By Shannon Clairemont – First Responder & Family Wellness
Cognitive Behavioral Therapy (CBT) encourages first responders in recovery treatment to recognize and stop negative patterns of thinking and behavior. Since our cognition affects our well-being, changing harmful thought patterns is essential. The essence of CBT is an assumption that a first responders mood is directly related to his or her patterns of thought. For example, CBT can help first responders be aware of the stressors, situations, and feelings that lead to substance misuse so that the one can avoid them or act differently when they occur. Negative, dysfunctional thinking affects a person’s mood, behavior, self-worth, and even physical state. The goal of CBT is to help first responders learn to recognize negative patterns of thought, evaluate their validity, and replace them with healthier ways of thinking.
Continue reading “What is “CBT” & How Does It Help the First Responder?”
By Vanessa Stapleton – President Armor Up West Virginia
Why is it that when a first responder is taken over by trauma, PTSD, addiction, or otherwise, the choice becomes to either turn a blind eye or end their career? Why are those the only options? Listen carefully, those are NOT the only options. Who decided those were the only avenues to take? Why do we fire them and send them spiraling further into a disaster that we created to begin with by not offering proper mental health treatment of those we have assigned to handle trauma every single day? Who decided that was acceptable?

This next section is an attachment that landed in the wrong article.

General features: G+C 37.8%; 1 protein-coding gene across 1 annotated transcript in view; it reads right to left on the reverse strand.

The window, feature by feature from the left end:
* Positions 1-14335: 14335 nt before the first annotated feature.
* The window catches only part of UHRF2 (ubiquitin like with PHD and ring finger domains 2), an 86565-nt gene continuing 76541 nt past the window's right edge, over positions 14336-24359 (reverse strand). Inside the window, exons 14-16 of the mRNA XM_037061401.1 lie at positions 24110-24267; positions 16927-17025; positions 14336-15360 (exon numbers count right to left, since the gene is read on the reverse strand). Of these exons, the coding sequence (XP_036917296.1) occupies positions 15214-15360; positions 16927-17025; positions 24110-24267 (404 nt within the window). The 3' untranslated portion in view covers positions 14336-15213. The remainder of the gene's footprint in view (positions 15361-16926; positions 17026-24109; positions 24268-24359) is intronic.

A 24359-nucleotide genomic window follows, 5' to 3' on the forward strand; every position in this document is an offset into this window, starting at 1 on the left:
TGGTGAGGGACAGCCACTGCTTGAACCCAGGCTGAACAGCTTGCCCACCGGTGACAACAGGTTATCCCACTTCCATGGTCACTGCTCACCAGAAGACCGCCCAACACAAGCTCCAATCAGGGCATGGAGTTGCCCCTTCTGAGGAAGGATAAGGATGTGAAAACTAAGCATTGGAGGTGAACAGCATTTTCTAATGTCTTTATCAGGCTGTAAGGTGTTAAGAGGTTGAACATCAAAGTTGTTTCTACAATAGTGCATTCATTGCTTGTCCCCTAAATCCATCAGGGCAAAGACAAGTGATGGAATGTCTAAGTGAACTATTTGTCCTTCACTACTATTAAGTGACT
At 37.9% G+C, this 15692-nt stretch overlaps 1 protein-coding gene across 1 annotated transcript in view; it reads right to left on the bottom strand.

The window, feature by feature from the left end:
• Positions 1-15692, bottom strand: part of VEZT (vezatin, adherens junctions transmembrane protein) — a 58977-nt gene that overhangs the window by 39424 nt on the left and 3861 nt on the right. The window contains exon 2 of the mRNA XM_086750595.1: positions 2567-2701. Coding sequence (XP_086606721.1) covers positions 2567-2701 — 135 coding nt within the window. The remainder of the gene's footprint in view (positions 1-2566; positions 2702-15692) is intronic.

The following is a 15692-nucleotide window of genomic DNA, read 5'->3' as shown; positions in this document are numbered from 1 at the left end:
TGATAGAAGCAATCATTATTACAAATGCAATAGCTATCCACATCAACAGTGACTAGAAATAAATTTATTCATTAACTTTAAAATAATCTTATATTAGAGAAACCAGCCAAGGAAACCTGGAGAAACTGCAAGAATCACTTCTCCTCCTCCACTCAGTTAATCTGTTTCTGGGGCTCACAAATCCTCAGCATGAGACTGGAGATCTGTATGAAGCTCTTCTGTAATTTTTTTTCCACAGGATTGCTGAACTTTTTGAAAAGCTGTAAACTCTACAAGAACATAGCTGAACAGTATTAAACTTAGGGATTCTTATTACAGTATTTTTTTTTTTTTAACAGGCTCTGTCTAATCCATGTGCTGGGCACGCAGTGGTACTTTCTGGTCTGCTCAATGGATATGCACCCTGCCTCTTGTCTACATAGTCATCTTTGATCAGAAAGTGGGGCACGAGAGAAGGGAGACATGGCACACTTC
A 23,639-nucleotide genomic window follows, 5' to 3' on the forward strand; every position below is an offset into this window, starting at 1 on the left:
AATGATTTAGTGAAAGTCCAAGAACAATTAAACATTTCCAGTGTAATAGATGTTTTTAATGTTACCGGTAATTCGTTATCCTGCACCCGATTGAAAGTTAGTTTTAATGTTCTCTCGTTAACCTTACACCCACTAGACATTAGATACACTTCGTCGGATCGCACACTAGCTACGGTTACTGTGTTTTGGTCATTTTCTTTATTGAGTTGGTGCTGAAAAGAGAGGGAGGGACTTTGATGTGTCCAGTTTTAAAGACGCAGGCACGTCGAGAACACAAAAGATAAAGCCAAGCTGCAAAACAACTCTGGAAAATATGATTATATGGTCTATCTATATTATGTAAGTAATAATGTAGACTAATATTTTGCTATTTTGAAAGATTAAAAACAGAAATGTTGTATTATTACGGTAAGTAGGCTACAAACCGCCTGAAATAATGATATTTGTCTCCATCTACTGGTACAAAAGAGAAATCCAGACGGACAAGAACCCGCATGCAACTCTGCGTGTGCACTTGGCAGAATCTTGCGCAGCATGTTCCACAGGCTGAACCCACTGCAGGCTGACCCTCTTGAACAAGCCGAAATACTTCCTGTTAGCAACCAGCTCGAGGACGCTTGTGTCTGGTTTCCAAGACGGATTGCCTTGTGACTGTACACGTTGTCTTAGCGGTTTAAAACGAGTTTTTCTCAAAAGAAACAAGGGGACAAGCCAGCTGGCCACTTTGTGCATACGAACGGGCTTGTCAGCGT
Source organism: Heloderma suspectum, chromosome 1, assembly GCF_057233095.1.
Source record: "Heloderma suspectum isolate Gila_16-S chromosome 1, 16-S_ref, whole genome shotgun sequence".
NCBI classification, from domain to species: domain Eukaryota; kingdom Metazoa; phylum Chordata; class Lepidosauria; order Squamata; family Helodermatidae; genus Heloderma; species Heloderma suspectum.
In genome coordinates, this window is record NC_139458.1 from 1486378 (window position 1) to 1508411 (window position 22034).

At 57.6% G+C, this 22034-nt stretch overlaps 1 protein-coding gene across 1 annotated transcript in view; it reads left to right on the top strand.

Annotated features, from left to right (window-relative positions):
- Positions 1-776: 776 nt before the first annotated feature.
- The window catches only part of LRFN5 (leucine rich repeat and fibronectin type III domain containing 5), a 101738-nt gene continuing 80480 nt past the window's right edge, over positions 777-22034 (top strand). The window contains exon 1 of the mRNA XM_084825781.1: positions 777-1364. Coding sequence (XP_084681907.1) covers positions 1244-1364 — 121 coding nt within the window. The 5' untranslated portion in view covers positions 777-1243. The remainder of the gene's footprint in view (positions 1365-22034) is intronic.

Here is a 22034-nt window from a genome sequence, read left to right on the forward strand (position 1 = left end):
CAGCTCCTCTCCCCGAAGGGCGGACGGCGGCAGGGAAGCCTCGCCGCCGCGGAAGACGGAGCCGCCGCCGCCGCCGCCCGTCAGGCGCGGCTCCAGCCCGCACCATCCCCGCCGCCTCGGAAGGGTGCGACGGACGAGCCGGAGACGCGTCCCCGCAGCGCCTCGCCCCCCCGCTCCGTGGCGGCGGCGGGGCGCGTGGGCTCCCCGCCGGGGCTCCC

Continue reading “Turn a Blind Eye or Fire the First Responder???”
One of the most effective treatments for PTSD was discovered incidentally by Francine Shapiro, PhD, in 1987. When Shapiro was hiking and became anxious and overwhelmed, she noticed that as she scanned the environment with her eyes, moving them back and forth, she began to relax. This led her to assume that eye movements had a desensitizing effect, and when she experimented with it clinically, she found that other people had the same response. It became apparent that eye movements alone weren’t comprehensive, so she added other treatment elements and developed Eye Movement Desensitization and Reprocessing.
Continue reading “Was “EMDR” an Accidental Discovery???”